A change coalition is essentially an extension of the change team itself, designed to ensure that the right information gets to the right people at the right time via the right channels, including back to the change team itself. “The change coalition is critical to our success because, through it, we can make sure we are connecting to and receiving feedback from various levels of the university,” Cindy explains. “We can’t have our ears everywhere all at once,” she says. “So, we need help listening and gathering feedback.”

Without feedback, the project cannot make the adjustments needed to be successful. “Silence is not helpful for us,” she says. Nor is only knowing when individuals are excited about the change. We, of course, want to hear what people are excited about, but just as much we want to hear what they are scared about, confused about, wary about or uncertain about. The more the change team knows about and understands how people are feeling, the better we can do our job of taking care of them. 

The Truth About Change Fatigue

I ask Cindy, if she could share anything at all with the university community, what would it be? There is another long moment of silence, perhaps longer than the other silences in our conversation thus far, as she considers her response. “In our process, in what we’ve gone through with the first and second RFPs, we have been doing our due diligence. We have gone through a significant amount of work and effort to evaluate each of the vendors and to make decisions that have not been easy.” She pauses again, before continuing, “Ultimately, we’re keeping the best interest of the university and our students in mind.”

The project team, project governance and our executive sponsor have all kept the student, faculty and staff experience top of mind throughout all the decision-making processes. A significant part of that experience is the “change environment” in which we all exist. The entire university community has been through a significant amount of change recently, brought about by the seemingly never-ending COVID-19 pandemic and a long series of transformational changes to systems and processes due to other projects, to name only two of the most significant factors. The community is tired, in general, and tired of change, specifically.

I ask Cindy what the role of change management is as it relates to change fatigue. “To be aware of it,” she says. “To be aware of it and determine how best to navigate through it to find balance again.” She pauses to gather her thoughts before continuing, “I don’t have the golden egg,” she says carefully but firmly. “No one has it, because there is no golden egg. I can’t just fix the change fatigue. But being aware of it helps us figure out how best to move forward while considering both the bigger picture and each individual affected by the project.”

The Importance of Transparency and Trust

The fact that the bedrock of change management is communication—sharing and listening—means that the change team and the strategies employed by the team must always be changing themselves. “None of us came into this project knowing everything,” says Cindy, “and we must constantly pivot as we learn new information.” As we learn more about the people and processes that will be affected by change, our actions and our methods must adapt to that learning. “Nothing is black and white,” she says, “and nothing is set in stone. We have a strategy for conducting change management, but even that strategy must pivot at times.” 

Because we are also experiencing ongoing change, we have had to learn to be flexible and to be comfortable with ambiguity and uncertainty. We also have had to change manage ourselves, to put our masks on before assisting others, as they say. “We have to listen to each other first and foremost,” says Cindy, “and we need to allow ourselves to go through the same change process as everyone else.”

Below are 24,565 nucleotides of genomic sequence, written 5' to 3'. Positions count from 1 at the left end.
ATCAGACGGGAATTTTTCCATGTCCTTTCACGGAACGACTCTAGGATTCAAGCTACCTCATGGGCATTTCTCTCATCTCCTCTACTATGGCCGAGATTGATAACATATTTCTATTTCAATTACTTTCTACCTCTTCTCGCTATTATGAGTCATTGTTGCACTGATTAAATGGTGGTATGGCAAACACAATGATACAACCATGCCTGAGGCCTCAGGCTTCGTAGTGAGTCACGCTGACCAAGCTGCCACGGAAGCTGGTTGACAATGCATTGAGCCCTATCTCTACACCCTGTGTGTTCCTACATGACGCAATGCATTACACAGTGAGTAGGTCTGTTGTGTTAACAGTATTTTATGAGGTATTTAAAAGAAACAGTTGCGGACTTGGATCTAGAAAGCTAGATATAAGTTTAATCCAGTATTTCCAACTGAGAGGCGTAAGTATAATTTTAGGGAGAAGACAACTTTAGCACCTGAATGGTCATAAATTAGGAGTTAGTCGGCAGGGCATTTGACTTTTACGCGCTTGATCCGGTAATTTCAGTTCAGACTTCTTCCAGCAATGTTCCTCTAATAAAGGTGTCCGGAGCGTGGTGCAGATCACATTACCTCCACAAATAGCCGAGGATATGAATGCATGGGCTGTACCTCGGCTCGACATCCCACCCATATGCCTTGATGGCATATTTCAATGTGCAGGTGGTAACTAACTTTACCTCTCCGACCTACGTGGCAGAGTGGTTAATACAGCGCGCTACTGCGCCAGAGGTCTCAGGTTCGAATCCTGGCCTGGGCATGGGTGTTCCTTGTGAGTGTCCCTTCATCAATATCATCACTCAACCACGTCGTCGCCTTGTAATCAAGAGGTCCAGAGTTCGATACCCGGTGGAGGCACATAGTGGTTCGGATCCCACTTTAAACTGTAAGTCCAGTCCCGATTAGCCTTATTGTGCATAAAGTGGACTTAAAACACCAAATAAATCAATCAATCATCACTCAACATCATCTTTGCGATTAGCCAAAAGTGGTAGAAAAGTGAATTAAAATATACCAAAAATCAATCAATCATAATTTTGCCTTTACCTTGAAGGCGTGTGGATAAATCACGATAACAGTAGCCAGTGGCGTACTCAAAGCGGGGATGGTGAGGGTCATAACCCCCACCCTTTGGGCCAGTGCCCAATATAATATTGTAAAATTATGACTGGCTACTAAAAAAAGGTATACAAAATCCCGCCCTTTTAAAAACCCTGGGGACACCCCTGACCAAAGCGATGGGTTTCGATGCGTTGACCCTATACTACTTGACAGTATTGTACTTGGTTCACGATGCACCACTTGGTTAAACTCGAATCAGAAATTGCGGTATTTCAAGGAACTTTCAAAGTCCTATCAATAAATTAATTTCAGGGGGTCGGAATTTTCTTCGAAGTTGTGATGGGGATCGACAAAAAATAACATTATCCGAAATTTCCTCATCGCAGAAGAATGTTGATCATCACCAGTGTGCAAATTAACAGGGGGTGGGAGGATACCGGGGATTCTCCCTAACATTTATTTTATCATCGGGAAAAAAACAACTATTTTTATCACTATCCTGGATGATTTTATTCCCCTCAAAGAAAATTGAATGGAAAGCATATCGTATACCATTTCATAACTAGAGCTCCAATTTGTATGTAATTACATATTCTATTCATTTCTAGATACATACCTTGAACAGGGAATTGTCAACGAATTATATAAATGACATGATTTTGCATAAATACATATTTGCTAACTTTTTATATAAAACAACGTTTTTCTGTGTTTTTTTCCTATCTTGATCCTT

When the SIS Project’s initial RFP was closed without an award, the team struggled with a lot of questions and uncertainties, not the least of which included questioning what the decision meant for us as a team. Did we fail by not finding a solution for the university? Could we still find a way to deliver on the goals of the project? What would happen to the project? And to the team? Would we still have roles to occupy? 

Just like anyone else going through change, we had to process that development, wait anxiously for communications about next steps and then, eventually, get on board with those next steps. “We are just as human as everyone else and change impacts us as well,” Cindy says, recalling our team meetings just after that decision was made. Recognizing the processing we had to do ourselves after the decision to close the initial RFP without an award helped us to better communicate to the rest of the university about the change. The team strives to provide as much transparency as possible about the project and the decisions made for the project. “If we know and we can, we must share,” says Cindy. “When you’re honest and share what you know, then that builds trust.” 

Trust is something the change team thinks about and discusses frequently. We know that past experience with change—be they within a team, department, division or organization at UC San Diego—influence how individuals approach new change efforts. In conversations with individuals and groups from disparate areas of the university, we hear time and again worries and fears stemming from past, negative experiences with change. The team feels immense pressure to step out from the shadow of those negative experiences and the broken trust that often comes along with them. “We have work to do to rebuild trust,” Cindy says somberly. There is no single thing we can do to rebuild, but we are doing what we can in the ways that feel right to us and pivoting and adapting where needed, and we hope that will be enough.

To end our conversation on a lighter note, I ask CIndy what she is most excited about related to the project, and she shares that she is excited about the prospect of a future post-SIS Project. “I am excited for what the future holds for us,” she says. “It is not going to be easy, no matter what decisions leadership makes in the coming months for the project, but with the right system we will be able to take our complex and forward-thinking university into its next phase of growth.” Cindy closes our conversation with a final pause for reflection, before circling back to the team’s most present goal: better serving and supporting our students. “Anything we can do to support the success of our students is important, and is our next most important next step.”

Category: News, Student & Faculty